The firefighter aptitude test is designed to measure two main areas: cognitive aptitude and oral direction. The cognitive aptitude section of the written test is generally comprised of six tests: Mechanical & Mathematical reasoning, Spatial Orientation, Memory & Observation Skills, Reading Comprehension and Situational Judgement Tests. Both the cognitive and oral parts of the exam are essential for success in the firefighting position.
The interview is usually after the written exam, although this may vary among different departments. It is important to arrive at your interview well-rested and prepared, as you will need to impress the department superiors. Make sure to have well thought-out and structured responses ready.
The CPAT is a high level physical endurance test, designed to measure your physical abilities during the pre-employment process. Tested abilities may include stair climbing, hose dragging, carrying equipment, ladder raising and extending, forcible entry, searching, rescuing, ceiling breaching, pushing, and other firefighting related work. It is important to be physically fit and to come to the CPAT prepared for the tasks you may need to perform.
The medical exam determines if you are in top physical condition and able to fulfill all that is required on the job without putting themselves or others at risk. You must undergo a complete physical by a certified physician to rule out various medical conditions and ascertain that they are healthy enough to go through the grueling firefighter training process.
The psychological evaluation may be comprised of two stages:
This part of the recruitment process will likely include your personal history (including criminal records) obtained from the background check in addition to the information that you supply during the firefighter test process. There may also be a required drug test. It is advised that you be honest and straightforward in providing information during this process, as any misrepresentation may be grounds for disqualifying you from being considered for firefighter positions.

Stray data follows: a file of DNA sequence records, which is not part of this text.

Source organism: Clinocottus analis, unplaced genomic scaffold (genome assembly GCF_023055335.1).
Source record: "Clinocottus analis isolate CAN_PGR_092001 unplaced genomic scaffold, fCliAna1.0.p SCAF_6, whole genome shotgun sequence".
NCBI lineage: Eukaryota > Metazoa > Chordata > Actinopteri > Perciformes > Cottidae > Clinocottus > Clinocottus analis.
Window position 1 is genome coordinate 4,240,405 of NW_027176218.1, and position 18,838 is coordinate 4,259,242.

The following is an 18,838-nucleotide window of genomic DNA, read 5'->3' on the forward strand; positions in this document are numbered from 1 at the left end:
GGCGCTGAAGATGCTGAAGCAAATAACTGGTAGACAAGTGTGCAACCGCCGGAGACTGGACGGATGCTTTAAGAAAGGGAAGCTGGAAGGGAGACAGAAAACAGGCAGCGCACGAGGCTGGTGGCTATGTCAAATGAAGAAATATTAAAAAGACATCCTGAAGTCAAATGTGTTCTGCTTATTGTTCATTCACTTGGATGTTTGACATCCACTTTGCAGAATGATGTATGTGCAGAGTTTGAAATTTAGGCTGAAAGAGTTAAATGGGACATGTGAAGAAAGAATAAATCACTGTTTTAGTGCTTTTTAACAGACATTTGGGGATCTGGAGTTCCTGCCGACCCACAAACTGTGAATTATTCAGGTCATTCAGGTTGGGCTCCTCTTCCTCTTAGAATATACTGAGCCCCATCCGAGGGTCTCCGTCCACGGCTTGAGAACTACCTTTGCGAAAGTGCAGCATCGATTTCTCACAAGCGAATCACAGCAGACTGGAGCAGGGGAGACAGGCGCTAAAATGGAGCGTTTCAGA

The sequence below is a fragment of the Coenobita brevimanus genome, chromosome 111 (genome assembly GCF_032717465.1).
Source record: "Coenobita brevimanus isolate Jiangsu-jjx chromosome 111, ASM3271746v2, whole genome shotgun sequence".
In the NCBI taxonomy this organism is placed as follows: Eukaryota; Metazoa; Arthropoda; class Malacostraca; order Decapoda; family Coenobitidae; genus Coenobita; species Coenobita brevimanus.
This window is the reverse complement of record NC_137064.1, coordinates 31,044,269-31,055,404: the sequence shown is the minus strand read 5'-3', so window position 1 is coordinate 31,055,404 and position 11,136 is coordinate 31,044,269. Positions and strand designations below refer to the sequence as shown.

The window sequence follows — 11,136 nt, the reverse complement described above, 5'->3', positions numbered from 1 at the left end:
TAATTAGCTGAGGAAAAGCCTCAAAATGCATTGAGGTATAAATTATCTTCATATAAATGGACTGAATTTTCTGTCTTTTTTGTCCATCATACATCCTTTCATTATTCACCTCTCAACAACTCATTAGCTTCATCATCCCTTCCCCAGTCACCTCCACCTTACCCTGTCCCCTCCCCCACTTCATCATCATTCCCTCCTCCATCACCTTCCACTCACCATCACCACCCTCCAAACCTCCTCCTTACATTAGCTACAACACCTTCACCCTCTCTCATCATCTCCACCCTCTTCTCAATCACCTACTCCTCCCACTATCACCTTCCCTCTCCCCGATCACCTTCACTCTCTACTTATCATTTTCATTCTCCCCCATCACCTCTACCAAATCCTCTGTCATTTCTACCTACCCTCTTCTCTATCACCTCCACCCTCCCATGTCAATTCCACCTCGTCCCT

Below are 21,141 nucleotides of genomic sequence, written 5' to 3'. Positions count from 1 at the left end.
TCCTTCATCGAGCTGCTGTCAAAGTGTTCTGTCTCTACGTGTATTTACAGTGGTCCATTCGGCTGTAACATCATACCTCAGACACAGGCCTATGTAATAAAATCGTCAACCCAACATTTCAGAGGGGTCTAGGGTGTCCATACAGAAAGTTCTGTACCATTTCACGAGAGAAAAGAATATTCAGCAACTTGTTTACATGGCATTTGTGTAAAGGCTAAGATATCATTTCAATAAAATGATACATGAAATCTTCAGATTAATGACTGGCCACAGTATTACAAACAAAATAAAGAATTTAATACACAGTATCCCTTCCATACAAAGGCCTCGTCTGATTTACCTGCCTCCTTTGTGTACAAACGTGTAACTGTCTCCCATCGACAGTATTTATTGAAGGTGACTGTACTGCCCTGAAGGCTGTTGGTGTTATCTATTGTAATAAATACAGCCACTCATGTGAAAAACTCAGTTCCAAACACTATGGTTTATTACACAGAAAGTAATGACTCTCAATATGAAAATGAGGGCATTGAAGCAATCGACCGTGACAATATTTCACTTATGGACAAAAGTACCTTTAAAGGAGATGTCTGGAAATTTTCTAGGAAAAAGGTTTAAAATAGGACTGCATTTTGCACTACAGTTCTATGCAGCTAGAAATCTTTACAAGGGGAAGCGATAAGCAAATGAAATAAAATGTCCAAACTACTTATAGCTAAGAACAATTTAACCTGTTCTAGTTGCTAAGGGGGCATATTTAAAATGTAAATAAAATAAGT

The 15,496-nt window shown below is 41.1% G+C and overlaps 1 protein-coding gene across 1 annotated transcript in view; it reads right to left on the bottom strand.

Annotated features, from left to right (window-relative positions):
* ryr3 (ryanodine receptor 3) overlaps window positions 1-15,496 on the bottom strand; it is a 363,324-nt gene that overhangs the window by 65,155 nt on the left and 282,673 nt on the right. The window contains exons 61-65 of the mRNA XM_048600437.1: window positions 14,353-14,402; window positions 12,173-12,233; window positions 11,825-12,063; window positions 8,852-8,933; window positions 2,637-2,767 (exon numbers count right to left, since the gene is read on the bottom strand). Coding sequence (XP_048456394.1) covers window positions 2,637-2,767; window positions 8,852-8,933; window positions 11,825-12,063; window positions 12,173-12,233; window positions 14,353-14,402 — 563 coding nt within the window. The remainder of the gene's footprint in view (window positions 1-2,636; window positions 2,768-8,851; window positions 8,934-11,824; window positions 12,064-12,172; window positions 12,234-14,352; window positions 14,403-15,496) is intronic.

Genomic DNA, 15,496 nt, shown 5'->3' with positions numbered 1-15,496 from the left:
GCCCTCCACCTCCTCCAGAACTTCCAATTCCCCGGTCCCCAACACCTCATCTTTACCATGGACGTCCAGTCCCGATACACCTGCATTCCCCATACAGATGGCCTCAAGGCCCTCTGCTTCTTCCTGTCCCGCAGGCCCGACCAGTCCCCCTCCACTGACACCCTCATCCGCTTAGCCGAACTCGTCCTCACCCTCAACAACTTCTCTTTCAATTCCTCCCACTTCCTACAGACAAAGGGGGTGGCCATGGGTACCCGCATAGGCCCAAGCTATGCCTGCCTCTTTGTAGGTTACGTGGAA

After you have finished all the steps mentioned above, you will be required to prove your professional knowledge and successfully pass the Firefighter 1 or 2 Test (FF2 is of higher accreditation) to receive one of the certifications required by the National Fire Protection Association (NFPA) and be eligible to start a career as a firefighter. The FF1 and FF2 tests consist of 100 multiple-choice questions based on the NFPA 1001 standard, where you will be allotted two hours to complete the exam. To pass the test, you will be required to score a minimum of 70% in addition to successfully completing a practical skills exam.
The firefighter testing process can be extremely difficult and competitive; therefore, it is important to stand out from the competition and be as unique as possible. One way to improve your chances is by getting involved with your (local) fire department and other organizations to gain experience and perhaps additional firefighter training, for example:
The tough competition for the job makes its available only for those who really desire it and willing to take the extra mile to get it. To make the best of yourself, you must prepare for the exam. We provide practice tests and study guides to help you successfully pass the exam.
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